Resolved: That the United States should substantially change its federal agricultural policy.

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Source: Multinational Monitor, Oct 1996 v17 n10 p27(1).

Title: A Cautionary Tale: Failed U.S. Development Policy in Central
America.
Author: Steve Farnsworth

Full Text COPYRIGHT 1996 Essential Information Inc.

By Michael Conroy, Douglas Murray and Peter Rosset Boulder, Colorado : Lynne Rienner, 1996 211 pages, $40.00

Agricultural revolutions can be dangerous. While they may present opportunities to earn export income from new products, the unintended consequences and short-term difficulties of rapid shifts in farm production can cause severe problems, including starvation, malnourishment, flooding, pesticide poisoning, soil erosion and cultural destruction.

Unfortunately for many agricultural sectors of Central America, it is largely the dangers of agricultural revolutions, rather than their optimistic promises, that have been realized. In recent decades, corporate multinational food production programs, aided by U.S. and international agricultural assistance funds, have steadily driven down the production of locally consumed food stapels, like beans, corn and other grains, while pushing up production of flowers, vegetables and fruits to be sold for export.

In the process, agricultural communities lose twice. The price of food -- which many agricultural workers must now buy -- goes up, while overproduction of perishable export crops results in meager payments that too often do not even cover costs. Many of the smallest farmers actually lose three times, since many borrow more than they can afford to pay for new pesticides and equipment involved in the new, often unprofitable production.

But it is not the farmers who deserve the blame. Foreign and local government officials push the new crops and production techniques like an opiate. Banks have been far more willing to offer loans for cultivation of new export products. And exporters have offered visions of wealth far beyond what they actually paid when the requested products arrived at market.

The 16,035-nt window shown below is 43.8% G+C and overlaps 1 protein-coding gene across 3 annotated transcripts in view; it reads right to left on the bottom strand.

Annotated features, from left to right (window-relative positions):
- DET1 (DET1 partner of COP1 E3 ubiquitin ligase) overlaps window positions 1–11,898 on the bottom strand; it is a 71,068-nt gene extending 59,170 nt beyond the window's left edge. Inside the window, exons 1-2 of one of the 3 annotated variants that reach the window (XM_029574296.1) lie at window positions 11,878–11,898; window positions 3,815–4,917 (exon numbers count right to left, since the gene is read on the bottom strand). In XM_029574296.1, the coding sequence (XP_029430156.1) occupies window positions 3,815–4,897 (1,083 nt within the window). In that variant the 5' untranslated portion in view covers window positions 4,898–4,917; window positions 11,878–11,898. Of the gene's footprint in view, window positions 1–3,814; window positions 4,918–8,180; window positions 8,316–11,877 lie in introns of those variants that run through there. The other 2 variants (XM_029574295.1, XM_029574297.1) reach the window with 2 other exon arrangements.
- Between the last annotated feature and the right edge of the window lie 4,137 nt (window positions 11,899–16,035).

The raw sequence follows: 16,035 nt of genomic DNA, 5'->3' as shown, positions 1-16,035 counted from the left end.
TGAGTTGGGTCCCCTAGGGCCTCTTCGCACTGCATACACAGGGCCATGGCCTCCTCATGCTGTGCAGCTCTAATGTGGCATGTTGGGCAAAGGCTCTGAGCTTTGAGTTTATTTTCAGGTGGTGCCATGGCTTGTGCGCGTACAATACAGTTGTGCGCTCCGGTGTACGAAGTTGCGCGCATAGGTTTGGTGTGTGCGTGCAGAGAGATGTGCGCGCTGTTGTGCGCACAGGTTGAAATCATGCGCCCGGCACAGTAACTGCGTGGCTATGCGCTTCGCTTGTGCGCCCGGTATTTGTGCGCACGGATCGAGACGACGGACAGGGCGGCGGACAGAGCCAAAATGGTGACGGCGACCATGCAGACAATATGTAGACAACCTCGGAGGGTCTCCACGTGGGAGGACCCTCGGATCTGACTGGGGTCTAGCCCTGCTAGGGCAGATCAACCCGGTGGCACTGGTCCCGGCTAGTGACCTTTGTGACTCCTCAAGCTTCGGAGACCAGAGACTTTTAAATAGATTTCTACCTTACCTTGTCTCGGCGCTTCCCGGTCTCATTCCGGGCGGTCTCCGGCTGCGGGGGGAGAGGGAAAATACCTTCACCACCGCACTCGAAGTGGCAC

In A Cautionary Tale, a trio of experts on agricultural production in Central America provide a reasoned analysis of recent rural developments in five countries from the region: Costa Rica, El Salvador, Guatemala, Honduras and Nicaragua. The three authors, respectively academic experts in economics and sociology and the head of the Oakland-based Institute for Food and Development Policy (Food First), provide some positive examples of export success, but they generally offer a highly critical look at the internalization of agriculture in the region.

Besides analyzing export statistics and the growth of agricultural sector debt in these nations, this comprehensive book considers the health and safety risks of increased pesticide use as well as the less tangible, but real, costs in lost national sovereignty associated with dependence on powerful corporate and transnational production bureaucracies.

A Cautionary Tale is not a dull academic treatise. Throughout the work, the authors give voice to individual farmers who tell stories of how their crops are rejected at market, how they struggle with bank loans brought on by shifting to production of new export crops and how they suffer from pesticide-related health problems. The authors also shed light on the plight of many small farmers, who find it particularly difficult to switch to new products of produce on a mass scale given their small holdings.

The solution, the authors suggest, is found in looking to organic agricultural production. The idea seems to address many of the problems found with current exports: organically raised food generates higher profit margins, organic production favors smaller farmers (who can farm more intensively than larger operations), organic food is a growth industry and does not require huge capital outlays and heavy pesticide use. The authors are forthright in acknowledging the problems of this approach -- in particular the fact that some organically grown products may be quite perishable -- but on balance their suggestions seem viable.

This book, with its broad perspective and sensible solutions, offers a compelling approach for reducing the traumatic consequences of sudden agricultural adjustments. A Cautionary Tale presents a viable alternative to Central American farmer's dismal Grapes of Wrath experience over the past decade.

 
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